Strut your stuff…

Waves breaking on the north jetty    Drawing by Heather O'Connor

Waves breaking on the North jetty                                Drawing by Heather O’Connor

A couple of below freezing nights, three days of high surf advisories with 14 foot waves breaking over the jetties, a “king tide” with some great minus tides for gathering mussels, three days of 85°F heat and plenty of sunshine. Not a bad start for December.

Now, if it would only rain like they are predicting for tomorrow and the falcons start breeding, I’ll be real happy. Both pairs of falcons, north and south, continue bonding and courtship activity.

Struttin' a single      Photo by Cleve Nash

A Western Gull… worth a base hit                                                               Photo by Cleve Nash

Territories are becoming more defined and both tiercels are more aggressive towards all types of birds.

A Black crowned Night Heron... good for a double      Photo by Cleve Nash

A Black-crowned Night-Heron… good for a double                                 Photo by Cleve Nash

Cormorants are not the type of thing you chase off unless you are trying to impress your girlfriend.

A Red Tail Hawk ....  Photo by Cleve Nash

A Red-tailed Hawk…worth a triple                                Photo by Cleve Nash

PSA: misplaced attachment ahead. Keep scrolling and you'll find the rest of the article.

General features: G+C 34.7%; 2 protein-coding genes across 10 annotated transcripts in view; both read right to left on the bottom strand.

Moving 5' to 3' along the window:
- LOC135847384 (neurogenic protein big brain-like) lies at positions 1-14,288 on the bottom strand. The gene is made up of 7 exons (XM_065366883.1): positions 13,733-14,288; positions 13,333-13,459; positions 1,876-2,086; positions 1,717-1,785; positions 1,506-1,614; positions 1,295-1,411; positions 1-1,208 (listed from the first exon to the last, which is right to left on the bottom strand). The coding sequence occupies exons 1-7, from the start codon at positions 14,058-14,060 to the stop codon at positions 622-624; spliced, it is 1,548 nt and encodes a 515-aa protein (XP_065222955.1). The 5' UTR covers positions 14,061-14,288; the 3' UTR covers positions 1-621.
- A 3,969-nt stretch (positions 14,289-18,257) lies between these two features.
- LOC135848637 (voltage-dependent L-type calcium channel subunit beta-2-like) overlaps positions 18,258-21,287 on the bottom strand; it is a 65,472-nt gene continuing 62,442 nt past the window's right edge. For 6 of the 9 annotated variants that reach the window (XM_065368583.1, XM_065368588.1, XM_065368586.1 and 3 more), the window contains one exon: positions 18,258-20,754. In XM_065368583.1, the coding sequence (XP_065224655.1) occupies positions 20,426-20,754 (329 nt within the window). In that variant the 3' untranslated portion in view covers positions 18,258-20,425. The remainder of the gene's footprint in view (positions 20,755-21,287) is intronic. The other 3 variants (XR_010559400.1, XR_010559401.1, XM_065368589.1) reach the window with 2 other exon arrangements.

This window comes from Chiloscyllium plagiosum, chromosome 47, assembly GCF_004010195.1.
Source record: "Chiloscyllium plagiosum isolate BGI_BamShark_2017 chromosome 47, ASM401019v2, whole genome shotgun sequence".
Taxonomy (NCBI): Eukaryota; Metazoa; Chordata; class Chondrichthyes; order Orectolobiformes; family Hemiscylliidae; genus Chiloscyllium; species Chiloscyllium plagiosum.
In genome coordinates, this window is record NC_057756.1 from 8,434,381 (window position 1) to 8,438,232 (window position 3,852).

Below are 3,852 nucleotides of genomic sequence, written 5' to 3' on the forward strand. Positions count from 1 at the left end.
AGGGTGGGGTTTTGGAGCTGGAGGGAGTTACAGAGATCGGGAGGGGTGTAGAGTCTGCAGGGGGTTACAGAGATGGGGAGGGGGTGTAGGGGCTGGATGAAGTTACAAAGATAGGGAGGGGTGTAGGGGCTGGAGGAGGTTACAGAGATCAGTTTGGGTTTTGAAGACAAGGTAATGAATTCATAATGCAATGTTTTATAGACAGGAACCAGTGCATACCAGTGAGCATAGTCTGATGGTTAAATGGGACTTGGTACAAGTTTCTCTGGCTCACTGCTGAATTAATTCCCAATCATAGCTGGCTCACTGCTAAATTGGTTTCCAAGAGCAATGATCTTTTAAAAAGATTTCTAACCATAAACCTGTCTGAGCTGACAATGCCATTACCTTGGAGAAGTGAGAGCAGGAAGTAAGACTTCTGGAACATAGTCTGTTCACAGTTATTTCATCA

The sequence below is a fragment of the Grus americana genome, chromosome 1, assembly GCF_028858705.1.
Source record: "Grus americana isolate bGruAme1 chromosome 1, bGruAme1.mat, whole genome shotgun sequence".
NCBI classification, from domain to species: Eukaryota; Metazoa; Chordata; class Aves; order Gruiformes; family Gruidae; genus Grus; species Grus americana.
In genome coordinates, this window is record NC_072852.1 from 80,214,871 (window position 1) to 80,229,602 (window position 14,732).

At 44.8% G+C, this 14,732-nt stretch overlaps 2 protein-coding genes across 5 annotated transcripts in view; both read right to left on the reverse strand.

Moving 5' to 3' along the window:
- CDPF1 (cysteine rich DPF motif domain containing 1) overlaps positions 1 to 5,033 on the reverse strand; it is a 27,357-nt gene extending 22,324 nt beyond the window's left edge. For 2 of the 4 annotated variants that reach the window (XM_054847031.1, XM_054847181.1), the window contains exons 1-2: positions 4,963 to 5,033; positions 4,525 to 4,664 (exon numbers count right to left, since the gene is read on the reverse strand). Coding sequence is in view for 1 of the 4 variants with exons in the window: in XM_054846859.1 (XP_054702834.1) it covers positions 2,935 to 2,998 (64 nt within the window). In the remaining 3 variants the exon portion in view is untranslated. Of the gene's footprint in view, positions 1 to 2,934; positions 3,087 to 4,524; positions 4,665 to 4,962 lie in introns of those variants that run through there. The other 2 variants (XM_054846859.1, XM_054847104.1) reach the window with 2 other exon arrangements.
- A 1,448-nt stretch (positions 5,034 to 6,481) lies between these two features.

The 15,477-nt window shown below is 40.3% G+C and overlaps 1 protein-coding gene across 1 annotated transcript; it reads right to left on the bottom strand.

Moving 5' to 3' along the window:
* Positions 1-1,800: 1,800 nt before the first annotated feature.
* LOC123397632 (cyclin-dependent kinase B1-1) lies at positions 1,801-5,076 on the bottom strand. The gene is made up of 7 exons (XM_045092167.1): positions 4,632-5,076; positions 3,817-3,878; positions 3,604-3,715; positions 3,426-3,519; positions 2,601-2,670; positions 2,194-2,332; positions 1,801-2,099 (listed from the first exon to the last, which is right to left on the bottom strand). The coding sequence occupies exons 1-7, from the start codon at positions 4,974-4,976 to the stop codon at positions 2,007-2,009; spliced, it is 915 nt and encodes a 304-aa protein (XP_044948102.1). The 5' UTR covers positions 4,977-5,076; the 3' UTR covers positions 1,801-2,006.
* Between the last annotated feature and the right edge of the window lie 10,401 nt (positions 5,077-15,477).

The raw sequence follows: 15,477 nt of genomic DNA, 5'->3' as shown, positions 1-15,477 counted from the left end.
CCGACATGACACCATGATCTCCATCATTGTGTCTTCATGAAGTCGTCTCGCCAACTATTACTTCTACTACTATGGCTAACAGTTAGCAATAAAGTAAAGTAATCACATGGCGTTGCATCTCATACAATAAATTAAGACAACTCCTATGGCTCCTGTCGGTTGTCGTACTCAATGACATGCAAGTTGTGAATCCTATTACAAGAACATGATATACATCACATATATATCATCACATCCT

A cormorant might get you to first base, but a Bald Eagle will get you a home run in more than one ballpark.

Bald Eagle ...  Photo by Cleve Nash

A juvenile Bald Eagle…this is  in home run territory                               Photo by Cleve Nash

It won’t be long now once they start showing their stuff. With all this macho testosterone activity, the south side tiercel still tries to occupy the “twig”* when the female is not present. And every time she arrives, she knocks him right off of it, sometimes violently if he doesn’t move fast enough. Either he didn’t get the memo or he likes the abuse.

Happy trails, Bob

Item: Once breeding starts, it will be her thirteenth season at the rock and his sixth season. Season’s Greetings from the two of us.

*See the previous story “Twiggin’ it…” on November 13, 2013


About Pacific Coast Peregrine Watch

The Pacific Coast Peregrine Watch is here to inform birders, students and all people who are eager to know about these handsome peregrines. We want you to enjoy and be able to use our on-site powerful spotting scopes. We are available to answer your questions about the pair of falcons that have been observed for many years.
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4 Responses to Strut your stuff…

  1. Sue Boardman says:

    Even from this distance, I can feel the excitement building Wish the commute wasn’t such a killer.

    • Pacific Coast Peregrine Watch says:

      Can’t wait for my lawn chair birding partners to arrive from the cold north! I think you might have met Larry from Iowa, another lawn chair birder, who will be here on the 15th of January for 3 months. Everything culminates at once! Breeding, babies, birders, etc. Can’t wait. ~Bob

  2. Sue Linsley says:

    Hi Bob. Great post with fabulous pics as always. Was that bald eagle at the rock? Thanks, sue

    • Pacific Coast Peregrine Watch says:

      The photo was taken in 2012, one of two juveniles we believe fledged from the pair at Whale Rock Reservoir. Glad you enjoyed the post! ~Bob

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